The ground rule is, whether a column is a long column or not before an update has nothing to do with whether a column will be a long column or not after the update. In other words, update can turn a non-long column into a long column, or it can turn a long column into a non-long column, or a long column can be updated to another long column and a non-long column can be updated to a non-long column. The last case - update of a non-long column to another non-long column - is only of concern if it shrinks the row piece it is on (see above).
    So update can be looked at as 2 separate problems: A) a column is a long column before the update and the update will "orphaned" it. B) a column is a long column after the update and the rollback of the update will "orphaned" it if it is rolled back with a delete. This section deals with problem A, next section deals with problem B.
    Update specifies a set of columns to be updated. If a row piece contains one or more columns to be updated, those columns are examined to see if they are actually long column chains. If they are, then after the update, those long column chains will be orphaned. So before the update happens, a post commit ReclaimSpace.COLUMN_CHAIN work is queued which contains the head rows id, the column number, the location of the first piece of the column chain, and the time stamp of the first page of the column chain.
    If the update transaction commits, the post commit work will walk the row until it finds the column number (note that it may not be on the page where the update happened because of subsequent row splitting), and if it doesn't point to the head of the column chain, we know the update operation has indeed committed (versus rolled back by a savepoint). If a piece of the the column chain takes up an entire page, then the entire page can be reclaimed without first purging the row because the column chain is already orphaned.
    We need to page time stamp of the first page of the column chain because if the post commit ReclaimSpace.COLUMN_CHAIN is queued more than once, as can happen in repeated rollback to savepoint, then after the first time the column is reclaimed, the pages in the column chain can be reused. Therefore, we cannot reclaim the column chain again. Since there is no back pointer from the column chain to the head row, we need the timestamp to tell us if that column chain has already been touched (reclaimed) or not.

    Row is updated with new long columns and update is rolled back.
    When the update is rolled back, the new long columns, which got there by insertion, got rolled back either by delete or by purge. If they were rolled back with delete, then they will be orphaned and need to be cleaned up with post abort work. Therefore, insertion of long columns due to update must be rolled back with purge.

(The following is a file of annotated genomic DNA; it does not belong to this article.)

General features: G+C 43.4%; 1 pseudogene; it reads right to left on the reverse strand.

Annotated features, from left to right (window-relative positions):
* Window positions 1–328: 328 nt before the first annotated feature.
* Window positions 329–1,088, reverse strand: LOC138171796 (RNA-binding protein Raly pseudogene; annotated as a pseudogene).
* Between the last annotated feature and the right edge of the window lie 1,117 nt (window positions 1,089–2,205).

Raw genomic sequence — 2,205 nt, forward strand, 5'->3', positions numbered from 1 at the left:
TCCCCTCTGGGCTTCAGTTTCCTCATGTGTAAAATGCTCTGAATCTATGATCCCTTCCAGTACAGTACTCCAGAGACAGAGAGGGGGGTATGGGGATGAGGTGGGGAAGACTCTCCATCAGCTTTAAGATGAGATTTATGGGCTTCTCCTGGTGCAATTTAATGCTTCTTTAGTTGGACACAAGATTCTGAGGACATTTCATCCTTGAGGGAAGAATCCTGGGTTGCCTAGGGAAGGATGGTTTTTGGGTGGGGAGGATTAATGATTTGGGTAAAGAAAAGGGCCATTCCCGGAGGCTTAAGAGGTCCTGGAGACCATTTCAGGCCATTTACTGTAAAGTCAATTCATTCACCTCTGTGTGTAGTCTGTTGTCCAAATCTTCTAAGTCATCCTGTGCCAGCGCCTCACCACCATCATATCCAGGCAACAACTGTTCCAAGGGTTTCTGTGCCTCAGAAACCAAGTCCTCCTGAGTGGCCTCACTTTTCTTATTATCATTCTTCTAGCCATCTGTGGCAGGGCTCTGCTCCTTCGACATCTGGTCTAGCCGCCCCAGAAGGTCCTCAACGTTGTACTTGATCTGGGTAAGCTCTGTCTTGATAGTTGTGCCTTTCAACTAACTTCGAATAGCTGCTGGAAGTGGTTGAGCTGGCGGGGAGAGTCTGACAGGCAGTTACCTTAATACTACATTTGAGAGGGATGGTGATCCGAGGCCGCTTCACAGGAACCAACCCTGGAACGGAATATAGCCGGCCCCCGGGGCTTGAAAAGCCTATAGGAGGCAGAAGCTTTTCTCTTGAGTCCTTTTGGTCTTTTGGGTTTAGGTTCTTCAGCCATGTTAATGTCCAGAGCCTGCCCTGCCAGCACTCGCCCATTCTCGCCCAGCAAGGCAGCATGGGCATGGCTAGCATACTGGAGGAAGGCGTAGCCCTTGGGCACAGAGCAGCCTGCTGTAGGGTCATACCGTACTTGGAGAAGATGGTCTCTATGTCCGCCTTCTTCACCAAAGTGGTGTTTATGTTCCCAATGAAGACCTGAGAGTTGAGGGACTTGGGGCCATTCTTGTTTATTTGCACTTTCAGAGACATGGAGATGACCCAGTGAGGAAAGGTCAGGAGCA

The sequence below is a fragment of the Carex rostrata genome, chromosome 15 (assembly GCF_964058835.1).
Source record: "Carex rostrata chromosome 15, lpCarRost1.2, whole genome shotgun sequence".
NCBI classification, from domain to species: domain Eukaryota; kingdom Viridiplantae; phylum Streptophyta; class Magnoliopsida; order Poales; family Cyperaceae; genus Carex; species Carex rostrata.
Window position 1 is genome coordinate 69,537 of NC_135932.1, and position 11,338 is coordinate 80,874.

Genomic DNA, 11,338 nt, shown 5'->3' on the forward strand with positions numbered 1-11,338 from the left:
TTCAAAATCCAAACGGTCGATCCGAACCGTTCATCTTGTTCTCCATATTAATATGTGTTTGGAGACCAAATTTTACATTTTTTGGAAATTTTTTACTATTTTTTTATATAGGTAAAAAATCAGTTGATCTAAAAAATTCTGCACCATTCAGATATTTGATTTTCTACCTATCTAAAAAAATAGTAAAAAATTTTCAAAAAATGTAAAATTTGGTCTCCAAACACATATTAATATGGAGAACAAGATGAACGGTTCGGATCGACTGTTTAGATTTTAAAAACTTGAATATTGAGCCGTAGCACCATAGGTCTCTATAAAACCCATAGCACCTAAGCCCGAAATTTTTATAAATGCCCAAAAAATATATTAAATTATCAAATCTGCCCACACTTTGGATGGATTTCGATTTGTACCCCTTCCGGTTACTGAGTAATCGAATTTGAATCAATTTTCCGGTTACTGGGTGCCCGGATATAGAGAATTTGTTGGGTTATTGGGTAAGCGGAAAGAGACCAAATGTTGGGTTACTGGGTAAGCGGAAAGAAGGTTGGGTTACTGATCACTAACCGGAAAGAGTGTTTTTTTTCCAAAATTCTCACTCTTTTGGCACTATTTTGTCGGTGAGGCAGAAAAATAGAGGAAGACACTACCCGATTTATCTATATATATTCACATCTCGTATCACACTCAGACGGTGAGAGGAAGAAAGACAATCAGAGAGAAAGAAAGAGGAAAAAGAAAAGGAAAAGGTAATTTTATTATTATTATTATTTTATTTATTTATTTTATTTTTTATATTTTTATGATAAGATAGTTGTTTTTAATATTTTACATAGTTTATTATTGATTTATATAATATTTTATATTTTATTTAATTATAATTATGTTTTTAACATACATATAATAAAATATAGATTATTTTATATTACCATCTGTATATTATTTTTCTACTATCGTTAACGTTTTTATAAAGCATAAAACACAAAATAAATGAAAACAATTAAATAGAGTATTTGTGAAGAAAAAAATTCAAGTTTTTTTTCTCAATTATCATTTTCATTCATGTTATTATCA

This is safe because the moment the rollback of the head row piece happens, the new long column is orphaned anyway and nobody will be able to get to it. Since we don't attempt to share long column pages, we know that nobody else could be on the page and it is safe to deallocate the page.

    Row is updated with new long row piece and update is rolled back.
    When the update is rolled back, the new long row piece, which got there by insertion, got rolled back either by delete or by purge. Like update with new long row, they should be rolled back with purge. However, there is a problem in that the insert log record does not contain the head row handle. It is possible that another long row emanating from the same head page overflows to this page. That row may since have been deleted and is now in the middle of a purge, but the purge has not commit. To the code that is rolling back the insert (caused by the update that split off a new row piece) the overflow page looks empty. If it went ahead and deallocate the page, then the transaction which purged the row piece on this page won't be able to roll back. For this reason, the rollback to insert of a long row piece due to update must be rolled back with delete. Furthermore, there is no easy way to lodge a post termination work to reclaim this deleted row piece so it will be lost forever.
    RESOLVE: need to log the head row's handle in the insert log record, i.e., any insert due to update of long row or column piece should have the head row's handle on it so that when the insert is rolled back with purge, and there is no more row on the page, it can file a post commit to reclaim the page safely. The post commit reclaim page needs to lock the head row and latch the head page to make sure the entire row chain is stable.

    Method from org.apache.derby.impl.store.raw.data.ReclaimSpaceHelper Summary:
    reclaimSpace
    Methods from java.lang.Object:
    clone,   equals,   finalize,   getClass,   hashCode,   notify,   notifyAll,   toString,   wait,   wait,   wait
    Method from org.apache.derby.impl.store.raw.data.ReclaimSpaceHelper Detail:
     public static int reclaimSpace(BaseDataFileFactory dataFactory,
        RawTransaction tran,
        ReclaimSpace work) throws StandardException 
      Reclaim space based on work.